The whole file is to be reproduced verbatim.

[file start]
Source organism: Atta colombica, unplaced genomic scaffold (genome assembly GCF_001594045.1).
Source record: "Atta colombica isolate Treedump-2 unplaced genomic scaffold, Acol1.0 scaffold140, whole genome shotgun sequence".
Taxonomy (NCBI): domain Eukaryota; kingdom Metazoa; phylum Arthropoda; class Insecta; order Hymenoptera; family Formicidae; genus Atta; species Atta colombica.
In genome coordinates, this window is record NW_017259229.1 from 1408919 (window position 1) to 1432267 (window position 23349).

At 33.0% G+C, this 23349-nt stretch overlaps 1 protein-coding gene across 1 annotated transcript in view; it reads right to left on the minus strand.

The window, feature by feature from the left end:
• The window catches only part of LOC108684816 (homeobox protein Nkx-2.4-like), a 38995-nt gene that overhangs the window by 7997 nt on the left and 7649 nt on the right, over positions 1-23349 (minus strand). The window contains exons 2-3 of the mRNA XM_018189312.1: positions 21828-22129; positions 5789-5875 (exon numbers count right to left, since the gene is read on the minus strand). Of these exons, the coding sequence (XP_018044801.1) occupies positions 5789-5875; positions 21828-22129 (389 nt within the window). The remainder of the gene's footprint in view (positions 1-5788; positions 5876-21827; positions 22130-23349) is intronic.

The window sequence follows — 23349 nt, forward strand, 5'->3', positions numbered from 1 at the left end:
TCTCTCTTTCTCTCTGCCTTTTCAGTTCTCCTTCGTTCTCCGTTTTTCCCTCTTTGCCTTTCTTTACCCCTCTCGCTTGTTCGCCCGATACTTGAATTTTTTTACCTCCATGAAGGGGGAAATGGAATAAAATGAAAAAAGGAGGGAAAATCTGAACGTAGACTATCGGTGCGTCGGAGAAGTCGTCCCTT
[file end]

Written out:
Source organism: Atta colombica, unplaced genomic scaffold (genome assembly GCF_001594045.1).
Source record: "Atta colombica isolate Treedump-2 unplaced genomic scaffold, Acol1.0 scaffold140, whole genome shotgun sequence".
Taxonomy (NCBI): domain Eukaryota; kingdom Metazoa; phylum Arthropoda; class Insecta; order Hymenoptera; family Formicidae; genus Atta; species Atta colombica.
In genome coordinates, this window is record NW_017259229.1 from 1408919 (window position 1) to 1432267 (window position 23349).

At 33.0% G+C, this 23349-nt stretch overlaps 1 protein-coding gene across 1 annotated transcript in view; it reads right to left on the minus strand.

The window, feature by feature from the left end:
• The window catches only part of LOC108684816 (homeobox protein Nkx-2.4-like), a 38995-nt gene that overhangs the window by 7997 nt on the left and 7649 nt on the right, over positions 1-23349 (minus strand). The window contains exons 2-3 of the mRNA XM_018189312.1: positions 21828-22129; positions 5789-5875 (exon numbers count right to left, since the gene is read on the minus strand). Of these exons, the coding sequence (XP_018044801.1) occupies positions 5789-5875; positions 21828-22129 (389 nt within the window). The remainder of the gene's footprint in view (positions 1-5788; positions 5876-21827; positions 22130-23349) is intronic.

The window sequence follows — 23349 nt, forward strand, 5'->3', positions numbered from 1 at the left end:
TCTCTCTTTCTCTCTGCCTTTTCAGTTCTCCTTCGTTCTCCGTTTTTCCCTCTTTGCCTTTCTTTACCCCTCTCGCTTGTTCGCCCGATACTTGAATTTTTTTACCTCCATGAAGGGGGAAATGGAATAAAATGAAAAAAGGAGGGAAAATCTGAACGTAGACTATCGGTGCGTCGGAGAAGTCGTCCCTT